Page replacement comes into action due to page-fault rates during demand-paging. We expected each page defect to be considered once when it was first referenced. If a process of ten pages actually uses only half of them, demand paging saves the I/O needed to load the five pages that are never used. We can also increase our degree of multi programming by running twice as many processes. Thus, if we had forty frames, we could run eight processes, not four that each required ten frames (five of which were never used).

If we increase the degree of multi programming, we are over-allocating memory. If we run six processes, each of which is ten pages in size, but actually uses only five pages, we have CPU usage and throughput, which are ten frames. However, it is possible that each of these processes, for a particular data set, may suddenly try to use all ten of its pages, resulting in sixty frames being required when only forty are available.

In addition, consider that system memory is not used to hold only program pages. Buffers for I/O also consume a significant amount of memory. This use may increase the stress on the memory-placement algorithm. Deciding how much memory to allocate to I/O and how much to program a page is a significant challenge. Some systems allocate a certain percentage of memory for I/O buffers, while others allow all user processes and I/O subsystems to compete for all system memory.

The over-allocation of memory appears as follows. When a user is executing a process, a page fault occurs. The operating system determines where the desired page is located on the disk, but then finds that there are no free frames in the free-frame list; All memory is in use as presented in figure  3.

Need of Page Replacement Technique
Need of Page Replacement Technique

The operating system has several options at this point. This user can end the process. However, demand paging is an attempt by the operating system to improve computer system usage and throughput. Users should not be aware that their processes are running on a paged system — the paging must be logically transparent to the user. So this option is not the best option. At this point the page replacement technique comes into action.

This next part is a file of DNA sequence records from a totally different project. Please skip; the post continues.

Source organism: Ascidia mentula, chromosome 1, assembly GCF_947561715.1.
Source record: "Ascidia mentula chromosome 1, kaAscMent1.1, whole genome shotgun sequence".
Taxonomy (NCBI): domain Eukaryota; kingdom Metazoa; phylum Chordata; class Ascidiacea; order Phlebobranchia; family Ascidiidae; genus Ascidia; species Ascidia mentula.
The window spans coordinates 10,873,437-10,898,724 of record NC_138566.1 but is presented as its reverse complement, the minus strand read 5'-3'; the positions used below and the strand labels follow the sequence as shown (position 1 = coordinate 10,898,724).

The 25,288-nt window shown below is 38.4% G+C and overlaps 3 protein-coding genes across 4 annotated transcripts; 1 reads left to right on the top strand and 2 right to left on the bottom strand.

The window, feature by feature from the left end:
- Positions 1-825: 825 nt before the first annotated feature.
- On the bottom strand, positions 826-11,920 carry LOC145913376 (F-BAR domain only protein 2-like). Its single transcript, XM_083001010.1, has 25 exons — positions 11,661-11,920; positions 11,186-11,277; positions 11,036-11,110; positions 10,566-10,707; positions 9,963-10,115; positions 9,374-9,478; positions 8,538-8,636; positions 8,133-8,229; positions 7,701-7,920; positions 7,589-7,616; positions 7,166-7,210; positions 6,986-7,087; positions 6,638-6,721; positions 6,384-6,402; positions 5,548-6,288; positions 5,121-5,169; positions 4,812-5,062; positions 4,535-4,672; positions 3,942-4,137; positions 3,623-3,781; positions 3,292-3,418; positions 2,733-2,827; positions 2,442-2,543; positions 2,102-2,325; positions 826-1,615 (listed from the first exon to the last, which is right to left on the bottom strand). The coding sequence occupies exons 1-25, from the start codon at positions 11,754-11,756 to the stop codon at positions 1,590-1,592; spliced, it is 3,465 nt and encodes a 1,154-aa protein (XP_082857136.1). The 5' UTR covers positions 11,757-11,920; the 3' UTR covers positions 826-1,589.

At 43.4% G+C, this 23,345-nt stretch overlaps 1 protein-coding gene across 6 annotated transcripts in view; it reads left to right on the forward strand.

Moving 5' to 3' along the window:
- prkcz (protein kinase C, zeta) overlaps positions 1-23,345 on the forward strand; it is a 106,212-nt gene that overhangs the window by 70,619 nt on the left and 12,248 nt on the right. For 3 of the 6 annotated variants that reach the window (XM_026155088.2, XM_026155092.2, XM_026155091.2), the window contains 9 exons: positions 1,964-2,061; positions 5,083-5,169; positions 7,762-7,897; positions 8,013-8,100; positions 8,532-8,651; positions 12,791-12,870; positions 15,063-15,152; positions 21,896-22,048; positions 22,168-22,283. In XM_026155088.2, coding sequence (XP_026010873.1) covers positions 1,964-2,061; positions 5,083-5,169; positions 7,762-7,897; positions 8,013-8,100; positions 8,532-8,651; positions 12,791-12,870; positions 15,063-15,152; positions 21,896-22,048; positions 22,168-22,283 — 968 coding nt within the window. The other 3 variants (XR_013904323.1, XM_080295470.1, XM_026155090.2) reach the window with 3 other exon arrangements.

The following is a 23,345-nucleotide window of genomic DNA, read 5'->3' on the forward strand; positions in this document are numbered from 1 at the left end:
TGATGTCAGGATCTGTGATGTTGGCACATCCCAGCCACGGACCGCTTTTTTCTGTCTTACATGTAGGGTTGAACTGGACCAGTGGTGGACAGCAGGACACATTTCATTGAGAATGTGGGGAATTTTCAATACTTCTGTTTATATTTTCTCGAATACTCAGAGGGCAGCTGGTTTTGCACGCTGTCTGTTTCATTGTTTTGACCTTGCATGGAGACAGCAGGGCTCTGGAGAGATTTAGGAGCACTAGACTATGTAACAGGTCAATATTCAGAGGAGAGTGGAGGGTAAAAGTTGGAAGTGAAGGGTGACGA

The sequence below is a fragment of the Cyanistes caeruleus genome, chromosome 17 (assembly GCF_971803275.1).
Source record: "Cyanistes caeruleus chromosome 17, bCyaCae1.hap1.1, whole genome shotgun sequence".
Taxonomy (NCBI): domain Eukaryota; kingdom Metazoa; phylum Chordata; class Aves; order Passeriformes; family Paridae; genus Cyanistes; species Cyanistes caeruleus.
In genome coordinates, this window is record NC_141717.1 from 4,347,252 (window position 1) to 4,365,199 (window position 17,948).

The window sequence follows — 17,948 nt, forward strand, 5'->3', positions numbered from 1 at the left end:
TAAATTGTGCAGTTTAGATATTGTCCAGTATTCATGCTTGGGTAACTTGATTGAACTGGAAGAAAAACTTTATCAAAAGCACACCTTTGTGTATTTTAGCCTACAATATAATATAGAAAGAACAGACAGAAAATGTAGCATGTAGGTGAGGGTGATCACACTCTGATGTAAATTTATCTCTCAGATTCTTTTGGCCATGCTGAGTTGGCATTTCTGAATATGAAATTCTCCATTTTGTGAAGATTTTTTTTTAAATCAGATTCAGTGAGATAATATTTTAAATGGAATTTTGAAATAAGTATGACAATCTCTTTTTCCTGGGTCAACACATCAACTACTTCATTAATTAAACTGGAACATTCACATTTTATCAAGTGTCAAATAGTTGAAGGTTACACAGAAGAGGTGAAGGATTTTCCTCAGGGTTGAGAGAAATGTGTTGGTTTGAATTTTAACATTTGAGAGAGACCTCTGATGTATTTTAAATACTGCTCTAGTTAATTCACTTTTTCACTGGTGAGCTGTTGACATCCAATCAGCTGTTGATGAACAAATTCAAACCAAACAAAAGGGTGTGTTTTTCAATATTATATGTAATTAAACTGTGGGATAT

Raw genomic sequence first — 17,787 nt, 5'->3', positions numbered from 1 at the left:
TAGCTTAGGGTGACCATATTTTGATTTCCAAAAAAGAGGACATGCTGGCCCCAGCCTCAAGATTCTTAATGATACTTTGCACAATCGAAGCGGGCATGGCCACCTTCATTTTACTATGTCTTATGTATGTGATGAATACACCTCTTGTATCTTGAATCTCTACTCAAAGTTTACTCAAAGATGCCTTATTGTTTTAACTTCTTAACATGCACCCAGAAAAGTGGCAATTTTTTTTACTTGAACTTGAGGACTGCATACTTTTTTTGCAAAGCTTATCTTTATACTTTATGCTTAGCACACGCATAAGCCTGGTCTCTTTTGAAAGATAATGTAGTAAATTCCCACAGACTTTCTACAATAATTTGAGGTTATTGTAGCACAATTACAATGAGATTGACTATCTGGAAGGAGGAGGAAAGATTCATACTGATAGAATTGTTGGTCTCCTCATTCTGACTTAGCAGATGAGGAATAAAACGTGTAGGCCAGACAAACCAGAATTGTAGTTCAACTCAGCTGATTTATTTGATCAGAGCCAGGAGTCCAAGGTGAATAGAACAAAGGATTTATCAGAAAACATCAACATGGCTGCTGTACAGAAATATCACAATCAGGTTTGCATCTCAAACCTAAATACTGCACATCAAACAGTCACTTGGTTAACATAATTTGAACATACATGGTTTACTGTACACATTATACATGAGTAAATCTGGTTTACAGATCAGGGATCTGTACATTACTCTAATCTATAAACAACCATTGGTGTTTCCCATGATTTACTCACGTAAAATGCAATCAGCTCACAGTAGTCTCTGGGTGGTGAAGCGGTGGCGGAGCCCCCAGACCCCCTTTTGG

Also check: Memory fragmentation in Operating System

Page Replacement Algorithms

Page replacement algorithms in operating systems have separate operational logic to decide which page to replace when a new page arrives in the system.

Page replacement algorithm is required when:

  • All frames of main memory are already occupied.
  • Thus, a page would have to be changed to make a room for the required page.

Types of Page Replacement Algorithms

Various page replacement algorithms are available which are as follows;

  1. Various page replacement algorithms
    Various page replacement algorithms

    FIFO: First Out First Out Page Replacement Algorithm – A good page replacement algorithm is one that reduces the number of page faults.

  2. LIFO: Last In First Out Page Replacement Algorithm-Only frame is used for page replacement during entire procedure after all the frames get occupied.
  3. LRU: Least Recently Used Page Replacement Algorithm- In this algorithm page will be replaced which is least recently used.
  4. Optimal: Optimal Page Replacement Algorithm- In this algorithm, pages are replaced which would not be used for the longest duration of time in the future.
  5. Random Page: Random Page Replacement Algorithm-this algorithm randomly replaces any page.